The lack of an informal communication channel is what should bother the government and the RBI, if they want to eliminate the undesirable outcomes of the current tension between the two, says A K Bhattacharya.
It is an open secret in government circles that the relations between the Union finance ministry and the Reserve Bank of India (RBI) are not too cordial.
On many occasions in the past, finance ministry mandarins have indicated their disappointment and even frustration over the way the RBI has dealt with monetary policy matters, bank supervision and the bond market.
A growing perception is that Mint Road in Mumbai, where the RBI is headquartered, has in the last the couple of years distanced itself from the Union government to an extent that no meaningful dialogue is possible.
To be fair, the RBI too feels the same way about North Block in New Delhi, headquarters of the Union finance ministry.
The country’s apex bank appears wary of attempts by the government to influence what it should do with regard to interest rates or supervision of banks.
The RBI has also made it known to North Block its concerns over the government’s borrowing plan and attempts to persuade it to soften its regulation on recognition of banks’ sticky assets.
An impression has gained ground that the scope for consultation and meaningful dialogue between senior government officials and the RBI’s top team has considerably narrowed in the last few months.
Some people would argue that this is a healthy situation.
The government and the RBI not agreeing with each other on some policy issues is an indication that the regulator has maintained its independence.
As long as there is no deadlock or a policy logjam, a healthy tension between the government and the apex financial sector regulator should be welcome.
But what is at the heart of the ongoing tension between North Block and Mint Road is something different.
It is not just a question of the regulator asserting its independence or the Union government gently pushing its own way of thinking on policy issues to be accepted by the RBI.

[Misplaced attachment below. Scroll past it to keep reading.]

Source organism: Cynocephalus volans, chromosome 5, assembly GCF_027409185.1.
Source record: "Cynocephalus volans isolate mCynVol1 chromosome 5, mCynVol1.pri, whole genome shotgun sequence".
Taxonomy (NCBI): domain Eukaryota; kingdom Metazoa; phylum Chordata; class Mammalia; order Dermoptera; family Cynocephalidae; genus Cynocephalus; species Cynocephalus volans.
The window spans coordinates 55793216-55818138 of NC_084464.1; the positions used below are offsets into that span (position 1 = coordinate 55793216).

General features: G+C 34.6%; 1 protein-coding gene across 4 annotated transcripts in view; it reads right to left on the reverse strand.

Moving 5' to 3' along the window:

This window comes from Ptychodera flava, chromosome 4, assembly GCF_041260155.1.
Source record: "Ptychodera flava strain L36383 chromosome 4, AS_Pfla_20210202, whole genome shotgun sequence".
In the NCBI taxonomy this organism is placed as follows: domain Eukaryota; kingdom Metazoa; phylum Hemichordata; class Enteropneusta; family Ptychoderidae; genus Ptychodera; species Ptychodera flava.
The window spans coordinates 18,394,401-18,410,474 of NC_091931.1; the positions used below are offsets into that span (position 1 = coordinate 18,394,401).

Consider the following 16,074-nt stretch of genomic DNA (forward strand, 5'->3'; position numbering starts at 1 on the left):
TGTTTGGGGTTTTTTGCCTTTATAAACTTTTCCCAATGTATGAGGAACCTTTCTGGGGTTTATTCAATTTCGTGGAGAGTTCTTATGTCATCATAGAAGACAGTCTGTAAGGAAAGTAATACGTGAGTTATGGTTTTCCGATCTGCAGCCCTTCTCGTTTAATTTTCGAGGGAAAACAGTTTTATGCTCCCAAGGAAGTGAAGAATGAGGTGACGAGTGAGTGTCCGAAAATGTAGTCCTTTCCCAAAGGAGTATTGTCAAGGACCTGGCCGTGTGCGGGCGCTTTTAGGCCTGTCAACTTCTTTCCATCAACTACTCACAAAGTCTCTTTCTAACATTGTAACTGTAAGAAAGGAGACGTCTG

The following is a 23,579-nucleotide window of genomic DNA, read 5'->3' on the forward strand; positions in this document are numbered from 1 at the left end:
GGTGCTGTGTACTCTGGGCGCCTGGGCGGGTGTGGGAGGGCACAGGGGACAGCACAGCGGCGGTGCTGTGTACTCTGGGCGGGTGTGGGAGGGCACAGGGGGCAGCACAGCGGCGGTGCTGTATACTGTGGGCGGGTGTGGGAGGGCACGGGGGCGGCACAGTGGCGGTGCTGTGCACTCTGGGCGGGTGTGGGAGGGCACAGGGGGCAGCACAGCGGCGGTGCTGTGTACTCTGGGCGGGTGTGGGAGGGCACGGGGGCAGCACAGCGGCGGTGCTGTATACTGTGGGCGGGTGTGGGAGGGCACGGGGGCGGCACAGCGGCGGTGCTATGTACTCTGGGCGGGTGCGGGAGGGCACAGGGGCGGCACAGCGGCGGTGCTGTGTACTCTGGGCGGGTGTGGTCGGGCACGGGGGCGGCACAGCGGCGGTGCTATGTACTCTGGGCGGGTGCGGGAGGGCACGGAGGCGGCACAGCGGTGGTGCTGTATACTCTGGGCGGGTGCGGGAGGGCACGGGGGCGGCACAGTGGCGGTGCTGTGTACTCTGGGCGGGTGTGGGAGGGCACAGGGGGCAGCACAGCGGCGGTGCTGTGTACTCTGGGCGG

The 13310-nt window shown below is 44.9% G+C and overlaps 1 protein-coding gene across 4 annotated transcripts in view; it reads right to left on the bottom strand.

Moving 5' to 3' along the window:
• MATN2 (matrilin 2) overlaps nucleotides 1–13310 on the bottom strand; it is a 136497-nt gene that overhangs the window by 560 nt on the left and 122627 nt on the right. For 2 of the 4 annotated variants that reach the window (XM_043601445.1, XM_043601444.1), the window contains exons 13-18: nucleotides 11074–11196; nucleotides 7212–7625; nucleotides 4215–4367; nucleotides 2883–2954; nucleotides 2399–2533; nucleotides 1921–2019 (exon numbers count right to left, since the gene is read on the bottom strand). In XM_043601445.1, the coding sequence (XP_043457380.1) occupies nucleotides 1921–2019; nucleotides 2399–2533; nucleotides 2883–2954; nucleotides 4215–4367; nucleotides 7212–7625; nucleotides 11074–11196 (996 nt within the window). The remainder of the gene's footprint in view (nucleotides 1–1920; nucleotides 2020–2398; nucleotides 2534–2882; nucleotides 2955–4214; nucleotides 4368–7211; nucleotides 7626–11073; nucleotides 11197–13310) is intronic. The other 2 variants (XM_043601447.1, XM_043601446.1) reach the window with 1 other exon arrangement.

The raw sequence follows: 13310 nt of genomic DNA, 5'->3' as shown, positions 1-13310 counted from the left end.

The larger concern that should worry everybody, including the RBI and the Union government, is the absence of an informal communication channel between the two.
Is there someone in the government that the RBI can reach out to and convey what it actually meant through a statement or a policy action was misunderstood?
And is there someone in the RBI that the government can talk to and share its thinking process on its intended course of action?
The lack of an informal communication channel is what should bother the government and the RBI, if they want to eliminate the undesirable outcomes of the current tension between the two.
In the past several decades, the informal communication channel was maintained through the periodic appointment of senior government officials as members of the top RBI team.
In post-reforms India, starting from 1991, the RBI has always had either a governor or a deputy governor, who was fully conversant with the way the government functioned.
This was mostly true even in the 1980s, but the trend got firmly established in the 1990s and the Noughties.
At any point in time till at least August 2016, there was either a governor or a deputy governor of the RBI, who had intimate knowledge of how the government and the finance ministry functioned.
Indeed, most of them had experience of having worked in North Block.
This was an advantage that strengthened the flow of two-way communication between the RBI and the government.
There have been periods when both the RBI governor and one of the deputy governors came from the government system.
From 2013 to 2016, when Raghuram G Rajan was the governor, the informal channel was maintained largely through the governor, who had worked in the finance minister before his Mint Road stint.
But after August 2016, that link has completely snapped.
Today, the RBI top leadership has nobody who has an intimate knowledge of how the government system functions or has had a working relationship with senior officials in the finance ministry.
This is not to justify the appointment of government officers as governor or in senior positions in the RBI.
But there is also no denying the importance of having someone in the RBI top leadership, who knows how the government functions and responds to policy challenges.
In the current RBI team, the governor and his three deputy governors have had no experience of working in the government.
The government and the RBI have been in discussion to fill the vacancy for the fourth deputy governor.
It would thus be no surprise if the appointments committee finally chooses a serving bureaucrat, who has had some experience of having worked in the Prime Minister’s Office or the finance ministry.
Indeed, a civil servant with the experience of having worked in the PMO is a more likely choice, given the way South Block has become as important as North Block in economic policy making under the current dispensation.
Photograph: Shailesh Andrade/Reuters